Monday, September 29, 2008

Psalm 51 - What God Wants

LINK: Psalm 51


Sometimes the realization of our sin surges over us and we lie exhausted and drained on the battered shore of our own self-sufficiency and self-satisfaction. What do we do then?

The titles of the psalms are part of the original Hebrew and so each is a part of the psalm it introduces. This title states that Psalm 51 was written by David after Nathan the prophet had visited him to confront him about his sin with Bathsheba. So that is the occasion of the writing of this psalm. But I think that David is dealing with more here than his physical act of adultery with Bathsheba, though that alone is an act that deserved punishment. Sin is conceived in the heart. So David comes to God for mercy and forgiveness for a heart that has been untruthful and rebellious.


I have read this psalm many times as I’ve meditated on it. It is healing to the spirit. How often do I fret and stew in my sin, refusing to admit it, reluctant to come to the only One who can deal with it?

Sin is not a popular word these days. We rationalize reasons for wrongdoing; we excuse sin as something that is a result of dysfunction. We call sins “mistakes.”

But you know, at its core, sin isn’t about me and how it hurts me (which it does). It’s not even primarily about how I hurt others (which I do). Sin is about rebellion toward God. That’s why David said, “Against you and you only have I sinned.” There is a freedom in recognizing the reality of sin in my life and confessing it to the only One who can forgive and cleanse and make new. If we don’t recognize our sinful heart then we can’t truly find forgiveness. Calling sin a “mistake,” making excuses for sin, rationalizing and refusing to admit sin – all of the coping mechanisms we use for dealing with guilt and wrongdoing – cannot give us forgiveness and freedom. There is a relief in recognizing my sin, because when I recognize it then I can turn to the One who can deal with it.

That’s what David does in this psalm. I see a progression here:

David admits his sin and recognizes that he deserves judgment from God for it (1-6). He’s not trying to make excuses or rationalize. He recognizes that the core of his sin is found in his heart, which has been untruthful. Isn’t that what making excuses and rationalizations are?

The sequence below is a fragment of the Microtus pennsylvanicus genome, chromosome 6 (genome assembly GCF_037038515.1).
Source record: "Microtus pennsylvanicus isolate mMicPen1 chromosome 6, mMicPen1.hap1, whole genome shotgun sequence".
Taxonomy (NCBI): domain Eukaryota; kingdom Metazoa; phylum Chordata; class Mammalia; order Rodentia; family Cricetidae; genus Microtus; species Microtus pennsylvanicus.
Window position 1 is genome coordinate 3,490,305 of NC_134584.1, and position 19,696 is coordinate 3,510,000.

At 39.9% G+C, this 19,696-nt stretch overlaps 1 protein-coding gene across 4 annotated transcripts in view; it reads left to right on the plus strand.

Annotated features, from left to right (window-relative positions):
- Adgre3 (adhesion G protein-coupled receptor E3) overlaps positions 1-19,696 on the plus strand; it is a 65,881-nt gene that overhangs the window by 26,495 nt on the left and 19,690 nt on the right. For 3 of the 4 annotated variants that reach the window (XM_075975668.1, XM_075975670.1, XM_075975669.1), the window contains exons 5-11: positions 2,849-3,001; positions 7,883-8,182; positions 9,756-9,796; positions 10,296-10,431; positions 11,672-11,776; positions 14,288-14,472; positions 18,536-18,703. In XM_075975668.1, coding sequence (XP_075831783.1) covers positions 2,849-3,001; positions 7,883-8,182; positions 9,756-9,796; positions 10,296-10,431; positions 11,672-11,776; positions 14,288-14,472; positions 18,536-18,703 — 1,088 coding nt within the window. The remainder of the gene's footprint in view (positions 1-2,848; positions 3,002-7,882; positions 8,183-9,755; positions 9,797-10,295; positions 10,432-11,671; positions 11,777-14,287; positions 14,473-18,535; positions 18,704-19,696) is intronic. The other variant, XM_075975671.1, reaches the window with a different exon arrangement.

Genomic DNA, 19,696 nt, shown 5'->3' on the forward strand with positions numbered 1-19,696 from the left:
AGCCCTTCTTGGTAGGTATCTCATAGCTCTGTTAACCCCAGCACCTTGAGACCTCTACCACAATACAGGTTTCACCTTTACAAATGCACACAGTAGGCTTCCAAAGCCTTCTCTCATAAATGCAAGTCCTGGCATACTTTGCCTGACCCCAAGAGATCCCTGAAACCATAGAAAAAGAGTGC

David asks for forgiveness and cleansing from a God He knows is merciful and loving (7). There is no indication of doubt that God will hear and answer. David knows His God. He knows that the Lord is full of tender mercy and lovingkindness. We certainly should know that this side of the cross. God came in the flesh to die for us. What more evidence do we need of His mercy and love?

David asks for restoration – for a clean heart – for renewal of a steadfast spirit (8-12). (I love that word steadfast – a faithful heart that stays steadily bound to God.) David asks for God to restore joy and and a willing spirit– which return after the sin is cleansed!

Look at the results of forgiveness – of restored relationship with God : service to others(13), worship of God (14-17) that flows from a heart broken open and relying on Him, and fellowship (18-19). Who doesn’t long for those?


Read this psalm several times. Meditate on it. Let its words soak into your spirit.

If you tend to take sin lightly think about this:

Ye who think of sin but lightly, Nor suppose the evil great.
Here may view its nature rightly, here its guilt may estimate.
Mark the sacrifice appointed, See who bears the awful load.
‘Tis the Word, the Lord’s anointed, Son of Man and Son of God.

We have God who forgives. We have a God who sacrificed Himself for us. We can have freedom from the guilt of sin. That is huge!

If you are convicted of unconfessed sin, then do what David did. Admit it and recognize that you deserve judgment; ask God to forgive and cleanse; turn from the sin and ask for restoration of joy and steadfastness. God will forgive and cleanse and restore. Believe Him.


Yesterday in church we sang a couple of songs that dovetailed with this psalm. I’m going to quote one for our prayer today.

Out of the deep I call,
To Thee, O Lord, to Thee
Before Thy throne of grace I fall;
Be merciful to me. Be merciful to me.

Out of the deep I cry;
The woeful deep of sin,
Of evil done in days gone by,
Of evil now within, of evil now within.

Out of the deep of fear,
And dread of coming shame:
All night till morning watch is near;
I plead the precious name; I plead the precious name.

Lord, there is mercy now,
As ever was, with Thee.
Before Thy throne of grace I bow;
Be merciful to me; be merciful to me.
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